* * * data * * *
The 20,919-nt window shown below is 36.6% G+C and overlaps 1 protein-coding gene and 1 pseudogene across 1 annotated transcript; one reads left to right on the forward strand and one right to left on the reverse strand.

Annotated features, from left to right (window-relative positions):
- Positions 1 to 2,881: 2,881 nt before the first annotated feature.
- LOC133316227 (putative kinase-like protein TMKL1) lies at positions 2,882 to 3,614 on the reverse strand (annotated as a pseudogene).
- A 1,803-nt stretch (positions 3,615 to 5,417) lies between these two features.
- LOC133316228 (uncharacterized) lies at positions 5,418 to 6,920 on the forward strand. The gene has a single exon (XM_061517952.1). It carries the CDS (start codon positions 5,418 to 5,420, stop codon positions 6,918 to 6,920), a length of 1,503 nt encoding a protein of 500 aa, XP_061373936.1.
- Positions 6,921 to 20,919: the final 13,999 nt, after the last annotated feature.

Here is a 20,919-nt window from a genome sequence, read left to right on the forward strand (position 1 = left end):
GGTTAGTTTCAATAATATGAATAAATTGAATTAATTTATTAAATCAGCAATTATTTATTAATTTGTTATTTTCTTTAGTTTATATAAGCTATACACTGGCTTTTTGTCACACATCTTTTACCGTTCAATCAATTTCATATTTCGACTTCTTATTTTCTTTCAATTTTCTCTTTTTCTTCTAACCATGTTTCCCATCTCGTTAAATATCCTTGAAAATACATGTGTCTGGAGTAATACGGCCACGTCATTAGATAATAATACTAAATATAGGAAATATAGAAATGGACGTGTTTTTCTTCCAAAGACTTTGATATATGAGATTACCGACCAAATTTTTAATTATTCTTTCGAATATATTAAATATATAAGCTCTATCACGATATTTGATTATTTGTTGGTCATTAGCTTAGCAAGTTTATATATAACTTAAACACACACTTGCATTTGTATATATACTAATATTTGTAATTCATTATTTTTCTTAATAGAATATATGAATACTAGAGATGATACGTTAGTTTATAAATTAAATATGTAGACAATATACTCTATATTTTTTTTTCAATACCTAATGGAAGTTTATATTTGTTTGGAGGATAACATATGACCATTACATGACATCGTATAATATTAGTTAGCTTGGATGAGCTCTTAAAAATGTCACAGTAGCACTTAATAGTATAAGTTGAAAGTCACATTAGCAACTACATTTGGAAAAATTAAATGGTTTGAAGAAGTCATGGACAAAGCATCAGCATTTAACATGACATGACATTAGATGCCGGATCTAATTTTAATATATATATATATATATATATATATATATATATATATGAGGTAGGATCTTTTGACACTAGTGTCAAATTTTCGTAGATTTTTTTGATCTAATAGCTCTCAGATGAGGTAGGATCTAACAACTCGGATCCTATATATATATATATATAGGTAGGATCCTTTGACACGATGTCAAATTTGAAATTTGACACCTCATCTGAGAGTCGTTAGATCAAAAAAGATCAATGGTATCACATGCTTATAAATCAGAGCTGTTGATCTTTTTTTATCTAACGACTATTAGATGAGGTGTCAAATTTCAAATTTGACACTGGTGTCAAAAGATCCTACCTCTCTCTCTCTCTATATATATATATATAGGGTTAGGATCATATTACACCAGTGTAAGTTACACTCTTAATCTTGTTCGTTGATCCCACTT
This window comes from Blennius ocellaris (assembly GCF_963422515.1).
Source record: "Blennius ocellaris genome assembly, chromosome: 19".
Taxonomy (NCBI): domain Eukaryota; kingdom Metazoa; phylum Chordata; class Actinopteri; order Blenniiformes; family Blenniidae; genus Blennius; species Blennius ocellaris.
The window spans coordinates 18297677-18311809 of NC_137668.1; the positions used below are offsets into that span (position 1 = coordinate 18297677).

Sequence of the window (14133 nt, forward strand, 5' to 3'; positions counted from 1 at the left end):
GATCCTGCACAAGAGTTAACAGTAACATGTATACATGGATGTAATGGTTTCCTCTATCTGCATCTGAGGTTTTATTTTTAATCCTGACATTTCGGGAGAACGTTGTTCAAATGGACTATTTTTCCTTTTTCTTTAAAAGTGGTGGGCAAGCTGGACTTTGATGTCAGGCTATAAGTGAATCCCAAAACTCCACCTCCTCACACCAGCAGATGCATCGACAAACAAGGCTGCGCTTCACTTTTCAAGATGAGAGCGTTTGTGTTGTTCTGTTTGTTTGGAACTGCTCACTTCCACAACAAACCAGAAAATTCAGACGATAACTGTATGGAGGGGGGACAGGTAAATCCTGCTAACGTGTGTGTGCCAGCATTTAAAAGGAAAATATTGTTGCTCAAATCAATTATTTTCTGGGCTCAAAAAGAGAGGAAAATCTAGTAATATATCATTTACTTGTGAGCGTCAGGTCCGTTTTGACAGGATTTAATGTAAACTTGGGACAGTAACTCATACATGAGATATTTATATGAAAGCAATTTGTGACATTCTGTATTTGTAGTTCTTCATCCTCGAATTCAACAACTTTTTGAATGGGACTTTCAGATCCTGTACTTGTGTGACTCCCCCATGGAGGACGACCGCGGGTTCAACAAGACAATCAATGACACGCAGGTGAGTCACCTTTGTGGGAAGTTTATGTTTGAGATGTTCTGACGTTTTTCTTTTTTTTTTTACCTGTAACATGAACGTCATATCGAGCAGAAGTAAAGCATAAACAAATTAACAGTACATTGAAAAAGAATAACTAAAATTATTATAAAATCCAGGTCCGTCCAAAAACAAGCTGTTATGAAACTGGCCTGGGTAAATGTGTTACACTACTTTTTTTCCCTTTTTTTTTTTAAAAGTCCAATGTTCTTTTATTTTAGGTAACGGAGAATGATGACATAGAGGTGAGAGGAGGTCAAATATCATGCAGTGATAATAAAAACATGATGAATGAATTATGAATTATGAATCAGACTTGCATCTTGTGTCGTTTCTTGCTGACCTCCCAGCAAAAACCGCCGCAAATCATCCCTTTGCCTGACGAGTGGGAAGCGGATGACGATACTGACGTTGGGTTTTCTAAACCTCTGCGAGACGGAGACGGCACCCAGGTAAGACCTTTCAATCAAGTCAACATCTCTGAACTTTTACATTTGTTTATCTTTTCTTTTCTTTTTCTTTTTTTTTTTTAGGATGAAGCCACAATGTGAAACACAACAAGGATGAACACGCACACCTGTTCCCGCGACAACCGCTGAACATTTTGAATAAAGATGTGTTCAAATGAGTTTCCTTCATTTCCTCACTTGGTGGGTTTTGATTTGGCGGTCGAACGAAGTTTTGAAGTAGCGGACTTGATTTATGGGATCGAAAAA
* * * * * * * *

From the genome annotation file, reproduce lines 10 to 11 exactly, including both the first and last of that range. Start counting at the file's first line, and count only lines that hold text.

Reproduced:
This window comes from Blennius ocellaris (assembly GCF_963422515.1).
Source record: "Blennius ocellaris genome assembly, chromosome: 19".